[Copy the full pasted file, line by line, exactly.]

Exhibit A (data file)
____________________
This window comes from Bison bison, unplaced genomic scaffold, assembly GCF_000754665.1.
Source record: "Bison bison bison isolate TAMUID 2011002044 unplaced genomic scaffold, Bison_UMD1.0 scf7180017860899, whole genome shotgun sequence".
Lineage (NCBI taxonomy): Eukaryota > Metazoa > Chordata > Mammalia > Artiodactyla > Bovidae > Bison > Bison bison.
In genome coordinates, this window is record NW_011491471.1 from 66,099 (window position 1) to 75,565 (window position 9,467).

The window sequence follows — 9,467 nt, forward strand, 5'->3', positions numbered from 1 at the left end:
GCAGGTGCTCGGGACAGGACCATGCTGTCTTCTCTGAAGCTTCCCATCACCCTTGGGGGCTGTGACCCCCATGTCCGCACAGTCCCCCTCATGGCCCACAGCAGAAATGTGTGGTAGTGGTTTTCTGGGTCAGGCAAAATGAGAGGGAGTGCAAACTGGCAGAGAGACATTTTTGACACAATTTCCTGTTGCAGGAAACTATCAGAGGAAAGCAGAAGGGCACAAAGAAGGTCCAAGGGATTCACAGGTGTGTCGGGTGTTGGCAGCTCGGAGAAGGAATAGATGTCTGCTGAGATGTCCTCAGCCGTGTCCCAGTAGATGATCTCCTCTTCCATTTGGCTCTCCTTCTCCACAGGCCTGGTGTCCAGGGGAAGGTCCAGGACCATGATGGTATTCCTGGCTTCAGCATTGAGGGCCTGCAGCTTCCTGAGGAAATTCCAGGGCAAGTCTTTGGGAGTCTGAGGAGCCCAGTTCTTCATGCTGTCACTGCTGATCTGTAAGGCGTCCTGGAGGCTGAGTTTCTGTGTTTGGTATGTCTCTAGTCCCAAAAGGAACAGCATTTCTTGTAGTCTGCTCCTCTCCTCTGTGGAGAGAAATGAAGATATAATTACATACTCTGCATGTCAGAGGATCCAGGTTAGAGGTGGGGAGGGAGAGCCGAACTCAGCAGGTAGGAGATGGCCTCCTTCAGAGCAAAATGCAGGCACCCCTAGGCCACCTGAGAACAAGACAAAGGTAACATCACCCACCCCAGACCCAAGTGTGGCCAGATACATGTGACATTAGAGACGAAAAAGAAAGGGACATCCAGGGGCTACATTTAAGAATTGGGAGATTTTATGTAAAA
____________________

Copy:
This window comes from Bison bison, unplaced genomic scaffold, assembly GCF_000754665.1.
Source record: "Bison bison bison isolate TAMUID 2011002044 unplaced genomic scaffold, Bison_UMD1.0 scf7180017860899, whole genome shotgun sequence".
Lineage (NCBI taxonomy): Eukaryota > Metazoa > Chordata > Mammalia > Artiodactyla > Bovidae > Bison > Bison bison.
In genome coordinates, this window is record NW_011491471.1 from 66,099 (window position 1) to 75,565 (window position 9,467).

The window sequence follows — 9,467 nt, forward strand, 5'->3', positions numbered from 1 at the left end:
GCAGGTGCTCGGGACAGGACCATGCTGTCTTCTCTGAAGCTTCCCATCACCCTTGGGGGCTGTGACCCCCATGTCCGCACAGTCCCCCTCATGGCCCACAGCAGAAATGTGTGGTAGTGGTTTTCTGGGTCAGGCAAAATGAGAGGGAGTGCAAACTGGCAGAGAGACATTTTTGACACAATTTCCTGTTGCAGGAAACTATCAGAGGAAAGCAGAAGGGCACAAAGAAGGTCCAAGGGATTCACAGGTGTGTCGGGTGTTGGCAGCTCGGAGAAGGAATAGATGTCTGCTGAGATGTCCTCAGCCGTGTCCCAGTAGATGATCTCCTCTTCCATTTGGCTCTCCTTCTCCACAGGCCTGGTGTCCAGGGGAAGGTCCAGGACCATGATGGTATTCCTGGCTTCAGCATTGAGGGCCTGCAGCTTCCTGAGGAAATTCCAGGGCAAGTCTTTGGGAGTCTGAGGAGCCCAGTTCTTCATGCTGTCACTGCTGATCTGTAAGGCGTCCTGGAGGCTGAGTTTCTGTGTTTGGTATGTCTCTAGTCCCAAAAGGAACAGCATTTCTTGTAGTCTGCTCCTCTCCTCTGTGGAGAGAAATGAAGATATAATTACATACTCTGCATGTCAGAGGATCCAGGTTAGAGGTGGGGAGGGAGAGCCGAACTCAGCAGGTAGGAGATGGCCTCCTTCAGAGCAAAATGCAGGCACCCCTAGGCCACCTGAGAACAAGACAAAGGTAACATCACCCACCCCAGACCCAAGTGTGGCCAGATACATGTGACATTAGAGACGAAAAAGAAAGGGACATCCAGGGGCTACATTTAAGAATTGGGAGATTTTATGTAAAA